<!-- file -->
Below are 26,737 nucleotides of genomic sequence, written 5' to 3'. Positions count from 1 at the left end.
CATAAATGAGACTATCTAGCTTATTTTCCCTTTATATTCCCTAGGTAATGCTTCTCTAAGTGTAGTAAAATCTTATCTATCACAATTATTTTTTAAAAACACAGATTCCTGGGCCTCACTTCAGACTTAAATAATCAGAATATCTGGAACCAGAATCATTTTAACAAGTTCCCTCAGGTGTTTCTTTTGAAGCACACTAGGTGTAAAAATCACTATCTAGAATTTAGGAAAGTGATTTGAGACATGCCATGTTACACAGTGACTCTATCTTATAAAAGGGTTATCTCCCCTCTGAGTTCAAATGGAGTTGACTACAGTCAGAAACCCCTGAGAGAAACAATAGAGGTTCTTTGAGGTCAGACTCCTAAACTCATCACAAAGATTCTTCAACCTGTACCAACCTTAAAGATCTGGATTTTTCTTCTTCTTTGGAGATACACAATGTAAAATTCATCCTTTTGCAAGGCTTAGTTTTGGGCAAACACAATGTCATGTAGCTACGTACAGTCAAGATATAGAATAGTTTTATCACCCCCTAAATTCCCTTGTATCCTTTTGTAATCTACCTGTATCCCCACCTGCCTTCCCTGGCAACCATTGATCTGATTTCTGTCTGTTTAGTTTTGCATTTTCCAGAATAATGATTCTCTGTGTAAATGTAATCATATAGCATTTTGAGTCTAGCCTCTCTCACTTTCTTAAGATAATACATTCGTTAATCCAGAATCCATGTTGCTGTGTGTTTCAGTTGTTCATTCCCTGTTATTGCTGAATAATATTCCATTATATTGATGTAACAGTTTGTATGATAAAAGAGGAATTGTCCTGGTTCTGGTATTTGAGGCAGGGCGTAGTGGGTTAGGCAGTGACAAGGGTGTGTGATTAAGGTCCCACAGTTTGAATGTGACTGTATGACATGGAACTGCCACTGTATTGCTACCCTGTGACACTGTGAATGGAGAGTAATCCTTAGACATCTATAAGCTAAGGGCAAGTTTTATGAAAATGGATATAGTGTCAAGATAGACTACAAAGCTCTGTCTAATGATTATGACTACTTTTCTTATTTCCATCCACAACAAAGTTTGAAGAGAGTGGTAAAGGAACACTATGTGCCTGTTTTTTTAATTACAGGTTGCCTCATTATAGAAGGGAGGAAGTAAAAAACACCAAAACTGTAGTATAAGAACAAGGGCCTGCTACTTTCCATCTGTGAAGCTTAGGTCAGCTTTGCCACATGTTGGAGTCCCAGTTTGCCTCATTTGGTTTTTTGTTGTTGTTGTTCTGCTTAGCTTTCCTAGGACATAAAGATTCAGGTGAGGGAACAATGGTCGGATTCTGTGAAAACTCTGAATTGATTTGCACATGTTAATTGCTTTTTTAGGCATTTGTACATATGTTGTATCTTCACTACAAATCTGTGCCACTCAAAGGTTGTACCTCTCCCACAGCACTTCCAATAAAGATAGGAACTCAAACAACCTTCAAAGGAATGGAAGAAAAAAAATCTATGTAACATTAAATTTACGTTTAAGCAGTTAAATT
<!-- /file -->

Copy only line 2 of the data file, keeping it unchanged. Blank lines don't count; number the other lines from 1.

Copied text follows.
CATAAATGAGACTATCTAGCTTATTTTCCCTTTATATTCCCTAGGTAATGCTTCTCTAAGTGTAGTAAAATCTTATCTATCACAATTATTTTTTAAAAACACAGATTCCTGGGCCTCACTTCAGACTTAAATAATCAGAATATCTGGAACCAGAATCATTTTAACAAGTTCCCTCAGGTGTTTCTTTTGAAGCACACTAGGTGTAAAAATCACTATCTAGAATTTAGGAAAGTGATTTGAGACATGCCATGTTACACAGTGACTCTATCTTATAAAAGGGTTATCTCCCCTCTGAGTTCAAATGGAGTTGACTACAGTCAGAAACCCCTGAGAGAAACAATAGAGGTTCTTTGAGGTCAGACTCCTAAACTCATCACAAAGATTCTTCAACCTGTACCAACCTTAAAGATCTGGATTTTTCTTCTTCTTTGGAGATACACAATGTAAAATTCATCCTTTTGCAAGGCTTAGTTTTGGGCAAACACAATGTCATGTAGCTACGTACAGTCAAGATATAGAATAGTTTTATCACCCCCTAAATTCCCTTGTATCCTTTTGTAATCTACCTGTATCCCCACCTGCCTTCCCTGGCAACCATTGATCTGATTTCTGTCTGTTTAGTTTTGCATTTTCCAGAATAATGATTCTCTGTGTAAATGTAATCATATAGCATTTTGAGTCTAGCCTCTCTCACTTTCTTAAGATAATACATTCGTTAATCCAGAATCCATGTTGCTGTGTGTTTCAGTTGTTCATTCCCTGTTATTGCTGAATAATATTCCATTATATTGATGTAACAGTTTGTATGATAAAAGAGGAATTGTCCTGGTTCTGGTATTTGAGGCAGGGCGTAGTGGGTTAGGCAGTGACAAGGGTGTGTGATTAAGGTCCCACAGTTTGAATGTGACTGTATGACATGGAACTGCCACTGTATTGCTACCCTGTGACACTGTGAATGGAGAGTAATCCTTAGACATCTATAAGCTAAGGGCAAGTTTTATGAAAATGGATATAGTGTCAAGATAGACTACAAAGCTCTGTCTAATGATTATGACTACTTTTCTTATTTCCATCCACAACAAAGTTTGAAGAGAGTGGTAAAGGAACACTATGTGCCTGTTTTTTTAATTACAGGTTGCCTCATTATAGAAGGGAGGAAGTAAAAAACACCAAAACTGTAGTATAAGAACAAGGGCCTGCTACTTTCCATCTGTGAAGCTTAGGTCAGCTTTGCCACATGTTGGAGTCCCAGTTTGCCTCATTTGGTTTTTTGTTGTTGTTGTTCTGCTTAGCTTTCCTAGGACATAAAGATTCAGGTGAGGGAACAATGGTCGGATTCTGTGAAAACTCTGAATTGATTTGCACATGTTAATTGCTTTTTTAGGCATTTGTACATATGTTGTATCTTCACTACAAATCTGTGCCACTCAAAGGTTGTACCTCTCCCACAGCACTTCCAATAAAGATAGGAACTCAAACAACCTTCAAAGGAATGGAAGAAAAAAAATCTATGTAACATTAAATTTACGTTTAAGCAGTTAAATT